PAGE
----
Hyderabad: In a bid to address the issue of migrant workers who are sent abroad illegally, mainly to the Gulf countries, the police across the country should come down heavily on travel agents and sub-agents who mislead people and indulge in such activities, said minister of state for external affairs, V.K Singh.
Singh, who attended the first State Outreach programme conducted by the ministry of external affairs (MEA) and the Telangana government on Saturday, also appealed to all the state governments to keep a check on illegal travel agents and their sub-agents who send workers abroad on tourist visas or fake documents.
“This is one of the problems we have not been able to overcome. The Indian embassies abroad often do not know that a worker is there illegally unless there is a problem," said Singh. He added that while the E-Migrate portal, an initiative of the MEA, asks for details of the emigrant and his/her employer, those sent through illegal means do not register themselves on the website.
A letter of intent was also signed between the Telangana government and the India Development Foundation of Overseas Indians (chaired by Sushma Swaraj, Union foreign minister) for the allotment of land to construct a Vidhesh Bhawan, a branch of the MEA in Hyderabad.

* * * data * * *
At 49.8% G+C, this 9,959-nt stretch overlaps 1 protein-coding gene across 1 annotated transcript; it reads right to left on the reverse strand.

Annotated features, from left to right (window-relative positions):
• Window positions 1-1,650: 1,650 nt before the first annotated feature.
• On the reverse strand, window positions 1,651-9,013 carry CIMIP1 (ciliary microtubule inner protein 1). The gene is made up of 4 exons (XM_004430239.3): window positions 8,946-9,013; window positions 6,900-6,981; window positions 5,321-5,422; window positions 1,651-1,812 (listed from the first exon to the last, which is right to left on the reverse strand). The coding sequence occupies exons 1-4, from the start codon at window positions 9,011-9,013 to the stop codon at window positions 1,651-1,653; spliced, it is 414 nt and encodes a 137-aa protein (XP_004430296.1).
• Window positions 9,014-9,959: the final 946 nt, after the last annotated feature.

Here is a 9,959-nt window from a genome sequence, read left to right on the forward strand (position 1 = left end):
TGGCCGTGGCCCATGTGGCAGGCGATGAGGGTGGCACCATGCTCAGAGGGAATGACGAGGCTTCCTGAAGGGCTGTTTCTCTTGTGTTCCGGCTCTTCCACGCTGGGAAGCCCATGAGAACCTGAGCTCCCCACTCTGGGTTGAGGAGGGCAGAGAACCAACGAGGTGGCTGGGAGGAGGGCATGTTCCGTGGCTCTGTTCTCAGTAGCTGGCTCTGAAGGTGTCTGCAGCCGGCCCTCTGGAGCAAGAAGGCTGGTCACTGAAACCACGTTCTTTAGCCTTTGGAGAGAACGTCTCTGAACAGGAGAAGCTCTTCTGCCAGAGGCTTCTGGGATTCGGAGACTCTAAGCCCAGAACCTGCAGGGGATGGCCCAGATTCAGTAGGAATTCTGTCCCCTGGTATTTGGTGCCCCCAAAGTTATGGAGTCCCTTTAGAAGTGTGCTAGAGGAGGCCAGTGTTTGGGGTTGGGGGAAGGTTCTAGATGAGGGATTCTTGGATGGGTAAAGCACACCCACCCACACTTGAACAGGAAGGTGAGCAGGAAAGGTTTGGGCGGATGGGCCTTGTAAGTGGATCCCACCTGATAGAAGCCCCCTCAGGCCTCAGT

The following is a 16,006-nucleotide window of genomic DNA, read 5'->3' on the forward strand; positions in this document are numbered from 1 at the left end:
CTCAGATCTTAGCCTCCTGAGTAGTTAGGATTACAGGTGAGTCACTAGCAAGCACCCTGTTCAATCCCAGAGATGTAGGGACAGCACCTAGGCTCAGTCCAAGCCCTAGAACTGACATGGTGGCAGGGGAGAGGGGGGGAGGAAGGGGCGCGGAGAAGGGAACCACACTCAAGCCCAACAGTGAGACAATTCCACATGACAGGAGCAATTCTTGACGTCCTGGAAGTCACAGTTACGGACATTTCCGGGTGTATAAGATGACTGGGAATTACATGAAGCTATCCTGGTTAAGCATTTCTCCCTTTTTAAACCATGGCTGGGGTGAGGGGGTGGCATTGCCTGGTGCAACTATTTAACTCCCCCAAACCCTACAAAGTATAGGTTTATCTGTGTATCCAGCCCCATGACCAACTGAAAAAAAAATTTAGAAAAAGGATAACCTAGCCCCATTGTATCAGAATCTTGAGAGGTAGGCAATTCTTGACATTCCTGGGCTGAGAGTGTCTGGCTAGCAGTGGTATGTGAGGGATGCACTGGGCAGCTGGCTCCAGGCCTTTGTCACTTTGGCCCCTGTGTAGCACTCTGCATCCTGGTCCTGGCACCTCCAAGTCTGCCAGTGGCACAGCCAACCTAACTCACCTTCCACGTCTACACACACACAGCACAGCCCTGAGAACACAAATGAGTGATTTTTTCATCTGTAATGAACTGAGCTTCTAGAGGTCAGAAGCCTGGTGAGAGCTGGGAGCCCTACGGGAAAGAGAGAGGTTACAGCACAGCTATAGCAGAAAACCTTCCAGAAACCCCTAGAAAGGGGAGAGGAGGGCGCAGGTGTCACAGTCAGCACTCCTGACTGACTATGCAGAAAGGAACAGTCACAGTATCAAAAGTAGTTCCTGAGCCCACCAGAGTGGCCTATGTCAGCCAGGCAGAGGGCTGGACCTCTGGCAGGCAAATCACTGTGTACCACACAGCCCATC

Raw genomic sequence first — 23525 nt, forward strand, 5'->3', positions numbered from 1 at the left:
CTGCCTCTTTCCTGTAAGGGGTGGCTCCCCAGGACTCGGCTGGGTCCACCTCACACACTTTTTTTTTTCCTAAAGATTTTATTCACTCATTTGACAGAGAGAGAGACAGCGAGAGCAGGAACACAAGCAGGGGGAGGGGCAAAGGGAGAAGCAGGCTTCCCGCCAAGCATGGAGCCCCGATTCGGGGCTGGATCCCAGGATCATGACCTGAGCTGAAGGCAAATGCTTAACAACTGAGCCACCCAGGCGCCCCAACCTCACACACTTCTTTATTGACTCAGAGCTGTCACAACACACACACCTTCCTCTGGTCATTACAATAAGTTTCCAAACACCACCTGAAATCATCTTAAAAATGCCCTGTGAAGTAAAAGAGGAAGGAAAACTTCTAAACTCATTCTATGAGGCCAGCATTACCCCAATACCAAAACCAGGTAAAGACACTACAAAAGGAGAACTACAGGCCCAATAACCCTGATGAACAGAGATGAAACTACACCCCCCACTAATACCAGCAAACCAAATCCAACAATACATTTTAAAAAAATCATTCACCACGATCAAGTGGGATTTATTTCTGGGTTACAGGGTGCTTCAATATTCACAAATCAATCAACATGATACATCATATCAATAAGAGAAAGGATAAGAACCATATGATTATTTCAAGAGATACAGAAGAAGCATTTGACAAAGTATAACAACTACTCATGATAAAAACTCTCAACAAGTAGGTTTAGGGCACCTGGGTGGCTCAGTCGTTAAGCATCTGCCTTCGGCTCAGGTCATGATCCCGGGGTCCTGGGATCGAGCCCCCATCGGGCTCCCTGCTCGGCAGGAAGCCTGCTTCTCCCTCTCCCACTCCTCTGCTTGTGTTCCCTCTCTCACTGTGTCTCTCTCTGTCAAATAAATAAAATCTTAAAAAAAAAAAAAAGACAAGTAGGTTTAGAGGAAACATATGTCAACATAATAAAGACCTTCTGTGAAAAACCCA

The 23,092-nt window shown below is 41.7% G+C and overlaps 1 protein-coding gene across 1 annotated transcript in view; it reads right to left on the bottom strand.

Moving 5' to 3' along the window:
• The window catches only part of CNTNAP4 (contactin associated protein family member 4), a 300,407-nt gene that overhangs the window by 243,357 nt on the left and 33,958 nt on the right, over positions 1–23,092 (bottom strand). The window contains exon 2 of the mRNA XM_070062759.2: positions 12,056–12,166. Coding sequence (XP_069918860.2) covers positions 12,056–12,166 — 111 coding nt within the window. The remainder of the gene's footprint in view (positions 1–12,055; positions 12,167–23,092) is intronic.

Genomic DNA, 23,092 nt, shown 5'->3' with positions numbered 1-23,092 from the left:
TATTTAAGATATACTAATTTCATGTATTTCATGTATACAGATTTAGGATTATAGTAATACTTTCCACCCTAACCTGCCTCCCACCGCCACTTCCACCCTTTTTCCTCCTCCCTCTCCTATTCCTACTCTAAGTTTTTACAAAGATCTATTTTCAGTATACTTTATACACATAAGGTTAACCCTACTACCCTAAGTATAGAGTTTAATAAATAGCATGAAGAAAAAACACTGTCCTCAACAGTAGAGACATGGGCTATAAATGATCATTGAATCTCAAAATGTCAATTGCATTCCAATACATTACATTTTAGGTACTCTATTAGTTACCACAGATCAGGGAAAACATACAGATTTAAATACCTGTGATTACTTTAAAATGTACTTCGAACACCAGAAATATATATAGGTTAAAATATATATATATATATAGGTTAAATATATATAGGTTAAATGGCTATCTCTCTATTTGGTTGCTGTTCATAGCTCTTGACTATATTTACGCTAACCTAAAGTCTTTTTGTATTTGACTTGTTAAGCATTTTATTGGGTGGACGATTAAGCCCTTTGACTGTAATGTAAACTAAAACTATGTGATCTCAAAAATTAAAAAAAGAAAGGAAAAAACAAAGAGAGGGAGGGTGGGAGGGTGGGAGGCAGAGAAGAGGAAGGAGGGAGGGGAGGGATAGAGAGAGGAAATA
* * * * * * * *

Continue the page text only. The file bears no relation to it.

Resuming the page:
E-Sanad, a pilot programme for online attestation of documents of migrants was launched between the Telangana government and the MEA.
Telangana information technology and NRI affairs minister K.T. Rama Rao also asked Singh to ensure that the mortal remains of migrants are sent back home soon after their deaths.
Rao also said that a second embassy of the Kingdom of Saudi Arabia could be set up in Hyderabad, given the high number of migrants who opt to go the Islamic nation for work.
Singh said that the MEA has been talking with the US administration and Congress with regard to the proposed changes seeking to reform the H1B visa programme, which if passed, will affect NRIs working mainly in the IT sector. “We have told them that Indians who are working in the US contribute to the economy and have professional acumen and are different from other migrants," Singh added.